Wednesday, July 09, 2008

Jerry Kaufman, Seattle WA


Now that I've read a great deal of the monster that is issue #27, I find myself with just a few things to add.

We here at Littlebrook don't do theme issues except as an afterthought. Several issues ago I noticed we had a couple of articles that related to travel, so I pretended all the articles were travel-related, whether actual physical travel or mental travel. The most recent issue's theme of Popular Culture was also selected after I realized that most of the articles could be characterized as such.

Taral's point of view about US voters and Worldcon site selection is very different from my perception. I think that, given the choice between a US bid and a viable foreign bid, the Worldcon has nearly always gone to the foreign site. "Viable" is a key word -- I don't think Zagreb could have won because few in the US thought it could really work. However, I've done no research to find out what bids opposed all those Canadian, British, Australian, etc. winning worldcons, so my perceptions could simply be self-serving.

I also doubt that Japanese voters had anything to do with Montreal's win, but maybe Taral was being tongue-in-cheek, and it's pointless for me to argue about it. (If you sent Chall to Kevin Standlee, I'm sure he will not be able to resist responding to Taral in depth on this and other points.)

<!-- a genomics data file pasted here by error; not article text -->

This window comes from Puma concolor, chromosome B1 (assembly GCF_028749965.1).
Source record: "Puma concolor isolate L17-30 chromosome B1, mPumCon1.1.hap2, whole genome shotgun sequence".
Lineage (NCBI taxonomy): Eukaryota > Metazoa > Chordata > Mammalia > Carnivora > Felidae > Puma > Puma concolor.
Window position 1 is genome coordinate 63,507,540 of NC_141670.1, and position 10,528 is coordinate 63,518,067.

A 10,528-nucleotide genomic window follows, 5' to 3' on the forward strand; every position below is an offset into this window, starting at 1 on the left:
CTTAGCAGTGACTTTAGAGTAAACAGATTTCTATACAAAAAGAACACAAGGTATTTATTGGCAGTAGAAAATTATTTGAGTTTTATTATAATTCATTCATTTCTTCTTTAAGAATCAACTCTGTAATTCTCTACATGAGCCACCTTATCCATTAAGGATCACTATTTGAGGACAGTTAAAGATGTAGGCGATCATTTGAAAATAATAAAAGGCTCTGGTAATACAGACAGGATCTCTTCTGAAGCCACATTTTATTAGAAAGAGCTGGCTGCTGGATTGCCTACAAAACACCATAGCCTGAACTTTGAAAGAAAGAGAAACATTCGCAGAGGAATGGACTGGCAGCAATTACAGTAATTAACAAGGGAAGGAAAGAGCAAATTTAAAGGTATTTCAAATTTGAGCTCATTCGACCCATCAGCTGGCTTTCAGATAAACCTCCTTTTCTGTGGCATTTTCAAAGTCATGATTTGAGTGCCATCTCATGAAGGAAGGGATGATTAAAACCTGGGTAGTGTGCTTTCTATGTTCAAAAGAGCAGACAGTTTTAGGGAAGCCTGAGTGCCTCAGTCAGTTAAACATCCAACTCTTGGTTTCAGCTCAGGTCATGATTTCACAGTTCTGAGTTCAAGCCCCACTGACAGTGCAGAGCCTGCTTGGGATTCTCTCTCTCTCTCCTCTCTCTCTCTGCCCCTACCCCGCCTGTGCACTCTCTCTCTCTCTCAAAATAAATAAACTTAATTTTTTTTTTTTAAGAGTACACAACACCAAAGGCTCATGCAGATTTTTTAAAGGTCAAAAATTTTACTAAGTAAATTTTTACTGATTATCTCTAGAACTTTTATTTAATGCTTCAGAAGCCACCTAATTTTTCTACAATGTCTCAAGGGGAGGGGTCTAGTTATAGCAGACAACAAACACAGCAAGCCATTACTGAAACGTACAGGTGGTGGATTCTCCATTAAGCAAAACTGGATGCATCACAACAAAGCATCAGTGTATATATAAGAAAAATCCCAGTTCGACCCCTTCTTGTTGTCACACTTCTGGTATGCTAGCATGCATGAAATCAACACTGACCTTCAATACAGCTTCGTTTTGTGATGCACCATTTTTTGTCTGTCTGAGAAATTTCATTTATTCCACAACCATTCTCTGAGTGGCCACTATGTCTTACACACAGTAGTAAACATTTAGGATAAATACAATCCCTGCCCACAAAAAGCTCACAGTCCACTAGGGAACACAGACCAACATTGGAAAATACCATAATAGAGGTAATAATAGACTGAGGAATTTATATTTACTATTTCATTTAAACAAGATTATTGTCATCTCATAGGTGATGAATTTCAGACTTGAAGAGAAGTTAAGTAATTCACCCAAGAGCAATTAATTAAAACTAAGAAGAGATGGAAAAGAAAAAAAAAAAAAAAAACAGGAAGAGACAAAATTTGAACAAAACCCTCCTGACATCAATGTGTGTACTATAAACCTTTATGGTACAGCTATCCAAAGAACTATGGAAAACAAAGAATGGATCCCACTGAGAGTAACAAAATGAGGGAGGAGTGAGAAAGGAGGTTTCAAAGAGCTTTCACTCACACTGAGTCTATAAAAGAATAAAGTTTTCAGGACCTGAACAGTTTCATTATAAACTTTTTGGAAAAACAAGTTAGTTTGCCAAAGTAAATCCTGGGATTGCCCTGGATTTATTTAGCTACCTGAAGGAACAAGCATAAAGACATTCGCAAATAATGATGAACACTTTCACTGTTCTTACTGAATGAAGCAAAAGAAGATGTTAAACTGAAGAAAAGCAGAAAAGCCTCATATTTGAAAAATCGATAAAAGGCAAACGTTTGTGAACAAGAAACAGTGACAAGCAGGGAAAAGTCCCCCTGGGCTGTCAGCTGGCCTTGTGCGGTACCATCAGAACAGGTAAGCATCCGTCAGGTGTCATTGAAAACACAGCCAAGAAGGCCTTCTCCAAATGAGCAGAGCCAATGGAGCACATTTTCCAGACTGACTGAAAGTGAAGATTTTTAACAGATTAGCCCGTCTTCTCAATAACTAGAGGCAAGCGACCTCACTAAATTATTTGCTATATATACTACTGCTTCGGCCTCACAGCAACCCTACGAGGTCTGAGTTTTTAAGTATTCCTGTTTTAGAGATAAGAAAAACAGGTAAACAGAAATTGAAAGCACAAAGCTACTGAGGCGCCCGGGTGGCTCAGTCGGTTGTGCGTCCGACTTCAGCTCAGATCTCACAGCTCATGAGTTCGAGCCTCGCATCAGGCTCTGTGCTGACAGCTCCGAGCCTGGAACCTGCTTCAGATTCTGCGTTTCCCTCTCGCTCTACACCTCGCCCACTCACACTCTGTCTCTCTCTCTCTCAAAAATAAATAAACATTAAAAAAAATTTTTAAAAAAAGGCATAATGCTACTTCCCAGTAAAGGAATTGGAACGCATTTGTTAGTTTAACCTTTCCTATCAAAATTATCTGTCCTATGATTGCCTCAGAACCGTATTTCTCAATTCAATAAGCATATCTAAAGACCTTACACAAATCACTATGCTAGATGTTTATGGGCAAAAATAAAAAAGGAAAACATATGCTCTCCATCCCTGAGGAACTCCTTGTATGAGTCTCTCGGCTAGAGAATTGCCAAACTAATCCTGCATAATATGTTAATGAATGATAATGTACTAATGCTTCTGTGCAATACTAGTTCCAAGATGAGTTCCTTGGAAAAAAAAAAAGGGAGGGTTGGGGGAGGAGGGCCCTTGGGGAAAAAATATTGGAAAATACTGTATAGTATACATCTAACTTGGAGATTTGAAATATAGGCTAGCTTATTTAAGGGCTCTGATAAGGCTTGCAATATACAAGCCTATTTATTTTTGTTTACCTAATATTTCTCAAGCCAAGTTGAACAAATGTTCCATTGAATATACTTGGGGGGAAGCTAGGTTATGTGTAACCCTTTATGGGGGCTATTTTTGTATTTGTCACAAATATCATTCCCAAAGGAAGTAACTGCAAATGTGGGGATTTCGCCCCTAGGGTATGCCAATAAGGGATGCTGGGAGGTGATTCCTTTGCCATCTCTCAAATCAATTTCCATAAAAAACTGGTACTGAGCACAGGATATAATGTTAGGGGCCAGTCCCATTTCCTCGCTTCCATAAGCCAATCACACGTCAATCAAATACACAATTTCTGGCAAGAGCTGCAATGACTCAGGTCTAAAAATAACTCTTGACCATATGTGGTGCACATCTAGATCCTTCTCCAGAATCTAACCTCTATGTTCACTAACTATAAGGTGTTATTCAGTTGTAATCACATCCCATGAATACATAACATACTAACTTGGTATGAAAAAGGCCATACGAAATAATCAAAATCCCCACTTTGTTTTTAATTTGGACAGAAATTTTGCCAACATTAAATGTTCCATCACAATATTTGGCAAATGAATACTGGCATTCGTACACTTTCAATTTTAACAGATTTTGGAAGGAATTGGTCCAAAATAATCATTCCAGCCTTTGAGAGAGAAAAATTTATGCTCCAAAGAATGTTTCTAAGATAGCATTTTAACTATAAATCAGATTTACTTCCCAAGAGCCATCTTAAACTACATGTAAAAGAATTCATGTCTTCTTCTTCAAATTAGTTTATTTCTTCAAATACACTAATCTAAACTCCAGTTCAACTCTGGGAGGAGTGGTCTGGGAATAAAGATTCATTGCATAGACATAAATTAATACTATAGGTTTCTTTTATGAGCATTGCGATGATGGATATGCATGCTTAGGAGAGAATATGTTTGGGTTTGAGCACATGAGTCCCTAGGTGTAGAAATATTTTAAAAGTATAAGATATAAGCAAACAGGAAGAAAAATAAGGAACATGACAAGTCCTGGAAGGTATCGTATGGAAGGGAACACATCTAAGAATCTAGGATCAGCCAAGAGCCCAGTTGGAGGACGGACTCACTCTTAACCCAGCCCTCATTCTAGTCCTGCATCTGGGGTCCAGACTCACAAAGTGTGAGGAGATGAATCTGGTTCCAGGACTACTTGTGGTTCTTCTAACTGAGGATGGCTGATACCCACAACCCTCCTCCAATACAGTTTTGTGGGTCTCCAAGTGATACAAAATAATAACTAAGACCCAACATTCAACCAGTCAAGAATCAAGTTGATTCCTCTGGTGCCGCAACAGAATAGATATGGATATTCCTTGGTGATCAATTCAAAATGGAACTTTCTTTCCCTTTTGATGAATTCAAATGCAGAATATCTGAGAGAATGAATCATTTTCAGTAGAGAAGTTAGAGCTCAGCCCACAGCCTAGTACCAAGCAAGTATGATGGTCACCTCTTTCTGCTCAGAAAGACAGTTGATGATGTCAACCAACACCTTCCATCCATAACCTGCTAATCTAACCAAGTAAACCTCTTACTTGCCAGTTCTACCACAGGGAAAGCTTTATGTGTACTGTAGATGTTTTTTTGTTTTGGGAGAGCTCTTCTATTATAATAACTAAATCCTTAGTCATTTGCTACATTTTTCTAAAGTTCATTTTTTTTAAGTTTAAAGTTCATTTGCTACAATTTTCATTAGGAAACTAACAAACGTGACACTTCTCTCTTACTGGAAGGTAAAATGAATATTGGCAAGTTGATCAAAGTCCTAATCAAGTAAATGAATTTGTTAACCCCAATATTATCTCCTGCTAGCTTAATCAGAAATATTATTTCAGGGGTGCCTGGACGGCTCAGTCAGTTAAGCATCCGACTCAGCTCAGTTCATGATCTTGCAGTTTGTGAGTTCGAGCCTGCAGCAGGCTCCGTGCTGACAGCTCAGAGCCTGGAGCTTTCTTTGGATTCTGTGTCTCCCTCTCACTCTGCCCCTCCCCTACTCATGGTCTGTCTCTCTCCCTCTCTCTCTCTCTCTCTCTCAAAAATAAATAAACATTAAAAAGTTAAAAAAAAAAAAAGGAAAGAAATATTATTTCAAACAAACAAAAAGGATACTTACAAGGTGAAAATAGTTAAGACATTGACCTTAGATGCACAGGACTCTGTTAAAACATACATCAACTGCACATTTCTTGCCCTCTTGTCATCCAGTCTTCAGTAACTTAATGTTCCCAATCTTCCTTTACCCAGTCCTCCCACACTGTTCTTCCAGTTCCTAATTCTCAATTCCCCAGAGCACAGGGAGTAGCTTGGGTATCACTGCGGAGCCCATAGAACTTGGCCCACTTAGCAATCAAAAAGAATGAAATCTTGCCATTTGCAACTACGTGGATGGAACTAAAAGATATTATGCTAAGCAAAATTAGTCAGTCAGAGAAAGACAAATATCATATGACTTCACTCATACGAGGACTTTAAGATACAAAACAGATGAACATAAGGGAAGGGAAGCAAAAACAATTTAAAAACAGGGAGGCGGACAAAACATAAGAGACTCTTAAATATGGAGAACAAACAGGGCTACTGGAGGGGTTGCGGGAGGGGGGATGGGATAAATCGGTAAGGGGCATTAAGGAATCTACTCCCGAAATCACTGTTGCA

Having said that, I will also say that Taral's a deserving choice, considering not only all the art he's done over the years, but also his writing, his fanzines (including, for instance, the provocative DNQ), and his other publishing projects. It's especially appropriate for a Canadian Worldcon to recognize him, but I think such an honor would not have been amiss if a US Worldcon had given it to him.

I enjoyed Joseph Green's overview of Clarke's work, but would have enjoyed it more if it had more about the mystic side of Clarke (something which I've noticed myself), and if Joe had shown more how the two sides of Clarke's writerly personality relate to one another. (Perhaps he's done this somewhere else?)

The late Sir Arthur's work is susceptible to many critical perspectives. Challenger is open to hearing all, hint-hint-hint.

I liked Julia Morgan-Scott's illustrations for her article.

The illos preceded the article. I asked Julia to write it after seeing them.

Warren Buff's article on science fiction rock reminded me that in Seattle we have a band called Bloodhag (there are umlauts over each "o" but I can't add them in AOL) that writes heavy metal songs about science fiction writers and has been known to toss copies of paperbacks by their song subjects into the audience. Greg and Astrid Bear love them but as I'm not a heavy metal fan (I believe what they do is better characterized as speed metal, but hey) and can't understand a word they sing, I avoid them. (You however, may like them, so seek out www.bloodhag.com and listen for yourself.)

And that really is that.

1 Comments:

Blogger Cheryl said...

Kevin doubtless has my copy to read, but I'm not sure there's much to add beyond what Jerry said. Worldcon voters like to travel. For every non-US complaint like Taral's that assumes that American voters will always prefer an American venue, you can find at least one complaint by an American fan that once again Worldcon has gone overseas and Americans can't afford to attend. The regular attendees, who are the people who do most of the voting, can afford to travel, and they like to do so.

Other than that, I think all that Kevin and I have to say is that we are delighted to see one of our favorite fan artists as a Worldcon GoH.

7:16 AM  

Post a Comment

Links to this post:

Create a Link

<< Home